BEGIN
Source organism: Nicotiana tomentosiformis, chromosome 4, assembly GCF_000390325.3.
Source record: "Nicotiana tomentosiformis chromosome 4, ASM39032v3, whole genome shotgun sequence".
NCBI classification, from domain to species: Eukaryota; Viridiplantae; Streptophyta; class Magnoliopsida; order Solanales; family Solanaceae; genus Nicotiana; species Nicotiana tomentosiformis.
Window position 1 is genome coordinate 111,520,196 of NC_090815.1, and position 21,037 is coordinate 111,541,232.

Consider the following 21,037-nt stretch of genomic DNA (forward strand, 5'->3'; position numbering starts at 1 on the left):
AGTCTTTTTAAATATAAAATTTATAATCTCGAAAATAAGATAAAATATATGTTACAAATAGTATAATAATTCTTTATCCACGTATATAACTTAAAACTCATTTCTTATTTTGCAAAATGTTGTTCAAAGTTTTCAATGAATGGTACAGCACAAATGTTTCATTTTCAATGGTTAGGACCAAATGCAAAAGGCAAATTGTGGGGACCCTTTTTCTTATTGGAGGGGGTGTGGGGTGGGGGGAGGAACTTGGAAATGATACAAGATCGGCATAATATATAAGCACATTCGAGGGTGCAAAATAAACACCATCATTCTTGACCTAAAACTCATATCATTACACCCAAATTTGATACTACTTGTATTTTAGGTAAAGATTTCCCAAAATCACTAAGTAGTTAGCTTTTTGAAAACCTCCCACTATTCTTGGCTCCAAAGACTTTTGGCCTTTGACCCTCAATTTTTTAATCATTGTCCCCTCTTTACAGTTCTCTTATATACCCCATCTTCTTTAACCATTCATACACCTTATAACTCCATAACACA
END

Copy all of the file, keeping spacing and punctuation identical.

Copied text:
Source organism: Nicotiana tomentosiformis, chromosome 4, assembly GCF_000390325.3.
Source record: "Nicotiana tomentosiformis chromosome 4, ASM39032v3, whole genome shotgun sequence".
NCBI classification, from domain to species: Eukaryota; Viridiplantae; Streptophyta; class Magnoliopsida; order Solanales; family Solanaceae; genus Nicotiana; species Nicotiana tomentosiformis.
Window position 1 is genome coordinate 111,520,196 of NC_090815.1, and position 21,037 is coordinate 111,541,232.

Consider the following 21,037-nt stretch of genomic DNA (forward strand, 5'->3'; position numbering starts at 1 on the left):
AGTCTTTTTAAATATAAAATTTATAATCTCGAAAATAAGATAAAATATATGTTACAAATAGTATAATAATTCTTTATCCACGTATATAACTTAAAACTCATTTCTTATTTTGCAAAATGTTGTTCAAAGTTTTCAATGAATGGTACAGCACAAATGTTTCATTTTCAATGGTTAGGACCAAATGCAAAAGGCAAATTGTGGGGACCCTTTTTCTTATTGGAGGGGGTGTGGGGTGGGGGGAGGAACTTGGAAATGATACAAGATCGGCATAATATATAAGCACATTCGAGGGTGCAAAATAAACACCATCATTCTTGACCTAAAACTCATATCATTACACCCAAATTTGATACTACTTGTATTTTAGGTAAAGATTTCCCAAAATCACTAAGTAGTTAGCTTTTTGAAAACCTCCCACTATTCTTGGCTCCAAAGACTTTTGGCCTTTGACCCTCAATTTTTTAATCATTGTCCCCTCTTTACAGTTCTCTTATATACCCCATCTTCTTTAACCATTCATACACCTTATAACTCCATAACACA